Evening Standard Headline Boards

Cory has a post on BoingBoing about the completely absurd headline boards that go up around London each evening to try and make you buy the papers — especially the terrible Evening Standard. Check out his Flickr set here.

I always see them as I head to the tube from our office in Bethnal Green. The one that made me laugh out loud last year was this one. It was a nervous laugh, you understand.

Mojo Mickybo — go and see it!

My friend Lilli is producing the play Mojo Mickybo by Owen McCafferty which is about to open in the West End. It’s on at the Trafalgar Studio between 27 June — 21 July and you can book tickets here. If you quote “Strawberry Vale offer” you can get tickets for £15 for the shows before July 6th. I heartily recommend going along — it’s a wonderful show. I saw it when it was on at the Arcola theatre a couple of months ago.

And even theatre-land has clocked the power of YouTube — here’s the trailer.

The Moon Walkers

Full moon

So on Wednesday I got a forwarded text message from a friend with instructions to meet at Victoria and get a particular train into Kent that evening. “We’re going on a Moon Walk” was the only clue about what I was letting myself in for.

It’s such a great idea — every full moon, somebody works out the logistics and invites friends to bring friends. You head up to an hour out of London into the countryside, walk to a pub, have dinner and then do the walk by moonlight back round to the station to get the last train back into town.

Walking at night is such a different sensation to walking during the day and the moonlit views over the hills were incredible. Navigating at night is also (obviously) quite a challenge… but we only got a bit lost near the end and still made it to the train.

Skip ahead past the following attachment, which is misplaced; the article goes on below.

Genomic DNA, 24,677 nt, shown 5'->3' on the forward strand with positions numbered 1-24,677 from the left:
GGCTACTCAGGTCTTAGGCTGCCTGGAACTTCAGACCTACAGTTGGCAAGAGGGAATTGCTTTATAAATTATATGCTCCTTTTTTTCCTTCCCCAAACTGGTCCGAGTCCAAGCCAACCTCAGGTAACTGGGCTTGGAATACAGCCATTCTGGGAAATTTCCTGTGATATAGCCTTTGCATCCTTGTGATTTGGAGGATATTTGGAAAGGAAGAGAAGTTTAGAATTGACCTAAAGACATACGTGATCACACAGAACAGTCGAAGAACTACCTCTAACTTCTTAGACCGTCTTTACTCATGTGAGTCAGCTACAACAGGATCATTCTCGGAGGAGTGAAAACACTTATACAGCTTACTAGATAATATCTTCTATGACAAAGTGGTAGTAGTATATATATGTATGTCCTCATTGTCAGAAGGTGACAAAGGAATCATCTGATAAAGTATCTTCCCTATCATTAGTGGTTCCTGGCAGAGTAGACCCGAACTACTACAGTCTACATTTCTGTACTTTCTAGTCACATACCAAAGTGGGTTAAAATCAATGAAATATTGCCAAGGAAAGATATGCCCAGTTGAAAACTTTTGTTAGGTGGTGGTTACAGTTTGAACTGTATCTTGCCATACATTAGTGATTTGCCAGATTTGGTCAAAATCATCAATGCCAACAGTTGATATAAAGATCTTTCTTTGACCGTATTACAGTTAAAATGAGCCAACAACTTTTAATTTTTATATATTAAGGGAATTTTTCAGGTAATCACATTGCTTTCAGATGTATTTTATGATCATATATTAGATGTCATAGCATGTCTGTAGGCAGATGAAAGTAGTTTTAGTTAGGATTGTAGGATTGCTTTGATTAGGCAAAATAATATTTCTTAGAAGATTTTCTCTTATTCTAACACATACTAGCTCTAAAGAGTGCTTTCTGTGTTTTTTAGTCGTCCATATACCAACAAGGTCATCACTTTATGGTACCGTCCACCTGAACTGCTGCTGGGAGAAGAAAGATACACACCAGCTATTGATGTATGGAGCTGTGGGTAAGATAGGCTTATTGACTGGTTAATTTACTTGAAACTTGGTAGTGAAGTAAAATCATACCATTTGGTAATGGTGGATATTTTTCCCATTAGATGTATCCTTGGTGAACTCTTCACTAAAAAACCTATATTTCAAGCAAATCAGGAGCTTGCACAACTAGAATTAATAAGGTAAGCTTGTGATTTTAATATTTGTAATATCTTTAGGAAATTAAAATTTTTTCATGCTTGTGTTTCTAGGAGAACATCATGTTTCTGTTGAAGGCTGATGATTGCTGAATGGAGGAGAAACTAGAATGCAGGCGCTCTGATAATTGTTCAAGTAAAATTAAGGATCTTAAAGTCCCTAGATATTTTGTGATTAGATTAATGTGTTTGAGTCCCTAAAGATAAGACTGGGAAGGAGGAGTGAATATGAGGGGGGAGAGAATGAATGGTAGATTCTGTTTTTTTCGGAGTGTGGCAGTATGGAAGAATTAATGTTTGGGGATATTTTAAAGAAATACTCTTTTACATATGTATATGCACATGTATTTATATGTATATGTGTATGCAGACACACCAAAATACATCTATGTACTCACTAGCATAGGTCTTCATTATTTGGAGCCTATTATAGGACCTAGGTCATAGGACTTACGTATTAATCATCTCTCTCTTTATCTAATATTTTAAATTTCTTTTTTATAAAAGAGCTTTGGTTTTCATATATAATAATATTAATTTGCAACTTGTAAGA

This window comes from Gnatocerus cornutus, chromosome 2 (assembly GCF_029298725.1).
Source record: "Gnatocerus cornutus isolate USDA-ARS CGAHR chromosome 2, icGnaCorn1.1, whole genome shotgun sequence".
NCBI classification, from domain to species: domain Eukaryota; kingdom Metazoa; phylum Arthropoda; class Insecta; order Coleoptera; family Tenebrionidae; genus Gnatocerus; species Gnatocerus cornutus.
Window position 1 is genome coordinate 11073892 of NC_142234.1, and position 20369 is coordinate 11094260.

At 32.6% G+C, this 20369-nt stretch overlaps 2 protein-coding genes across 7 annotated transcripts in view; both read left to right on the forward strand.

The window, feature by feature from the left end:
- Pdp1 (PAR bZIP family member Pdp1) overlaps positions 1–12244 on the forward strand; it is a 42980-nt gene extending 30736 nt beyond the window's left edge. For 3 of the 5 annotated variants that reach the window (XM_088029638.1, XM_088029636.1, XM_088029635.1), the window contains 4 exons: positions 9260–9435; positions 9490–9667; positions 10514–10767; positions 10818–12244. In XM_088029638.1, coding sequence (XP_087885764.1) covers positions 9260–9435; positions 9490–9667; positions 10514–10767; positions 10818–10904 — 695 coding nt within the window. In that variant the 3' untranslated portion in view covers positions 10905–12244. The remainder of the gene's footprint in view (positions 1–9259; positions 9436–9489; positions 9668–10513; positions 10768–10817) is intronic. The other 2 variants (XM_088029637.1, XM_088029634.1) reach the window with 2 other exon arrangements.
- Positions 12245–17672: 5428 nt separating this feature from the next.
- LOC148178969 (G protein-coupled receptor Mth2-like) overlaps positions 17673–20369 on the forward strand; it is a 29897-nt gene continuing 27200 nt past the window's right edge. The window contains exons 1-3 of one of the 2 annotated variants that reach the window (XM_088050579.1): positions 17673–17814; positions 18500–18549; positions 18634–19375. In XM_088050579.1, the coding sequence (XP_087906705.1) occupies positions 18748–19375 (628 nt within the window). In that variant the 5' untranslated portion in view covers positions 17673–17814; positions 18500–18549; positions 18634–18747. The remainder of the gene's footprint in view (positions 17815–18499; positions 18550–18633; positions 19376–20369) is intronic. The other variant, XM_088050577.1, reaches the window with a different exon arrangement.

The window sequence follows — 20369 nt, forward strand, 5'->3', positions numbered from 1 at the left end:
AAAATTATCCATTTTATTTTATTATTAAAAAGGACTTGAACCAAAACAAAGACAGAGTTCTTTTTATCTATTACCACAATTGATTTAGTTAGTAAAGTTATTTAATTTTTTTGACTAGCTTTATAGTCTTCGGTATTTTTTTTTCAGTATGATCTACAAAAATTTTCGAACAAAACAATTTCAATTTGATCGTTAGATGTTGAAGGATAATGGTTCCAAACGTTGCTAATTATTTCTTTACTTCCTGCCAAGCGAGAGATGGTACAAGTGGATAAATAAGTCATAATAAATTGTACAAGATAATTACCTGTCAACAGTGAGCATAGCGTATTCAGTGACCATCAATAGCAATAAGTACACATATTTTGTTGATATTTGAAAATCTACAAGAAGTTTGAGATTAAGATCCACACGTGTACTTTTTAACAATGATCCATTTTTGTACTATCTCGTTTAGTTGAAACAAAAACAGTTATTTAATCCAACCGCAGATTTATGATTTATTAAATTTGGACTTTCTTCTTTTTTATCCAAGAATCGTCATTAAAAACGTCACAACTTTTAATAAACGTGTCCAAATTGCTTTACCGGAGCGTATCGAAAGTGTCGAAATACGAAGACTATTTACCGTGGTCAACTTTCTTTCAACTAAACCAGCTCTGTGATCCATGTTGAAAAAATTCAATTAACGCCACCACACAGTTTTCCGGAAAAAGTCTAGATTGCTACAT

I suppose the only worry I have is that maybe it’s a sign of how overworked we all are that the only time we get to go walking is at night!

Only in London

Now I’m not normally one to name drop (ok, I am), but I went to watch a movie with John Prescott last night. I certainly didn’t mean to, but while I was waiting outside the cinema for my friend Charlie to arrive, a dark green Jaguar pulled up, and a big guy wearing an earpiece jumped out to open the back door for his passenger. After a quick double-take I realised the guy getting out was the deputy prime minister.

At first I thought he must be going somewhere else, but no, he strode into the foyer, bought himself a ticket (and two for his bodyguards) and went downstairs. At this stage I didn’t know which film he was going to see but then I walked past him in the queue for snacks and he was on his mobile phone telling someone that ‘I’m going to see a film about Enron’. Which was funny because that was the film I was going to see, and sure enough, a few minutes after I took my seat, in walked John and sat a few seats along from me on the same row. His bodyguards installed themselves in the row behind.

Enron: the smartest guys in the room, by the way, is excellent. One of the best documentaries I’ve ever seen. Ok, I am slightly obsessed by studies of organisational culture but as a story of how a bunch of guys became the seventh biggest company in the US in the space of 15 years it’s brilliant. They did it by essentially puffing up their own worth and intelligence and pulling the wool over the eyes of regulators, investors and in some cases their own staff, although you never quite know how much the place was really run by the groupthink of the traders.

The best thing about the movie is the depth it goes into over the character studies of the main players — Jeffrey Skilling and the mysterious Lou Pai, CEO of Enron Energy Services, stick in my mind.

I couldn’t help wondering what John was making of it all — or whether he had met any of these people. After all he’s been in Government since 1997 (four years before Enron collapsed) and it’s not unheard of for him to meet up with American businessmen.

I think it was about half way through the film that I realised Tony Blair was now on holiday and that the guy sitting a few seats to my right with a bucket of popcorn on his lap was running the country.

I’m still not sure what I think about that.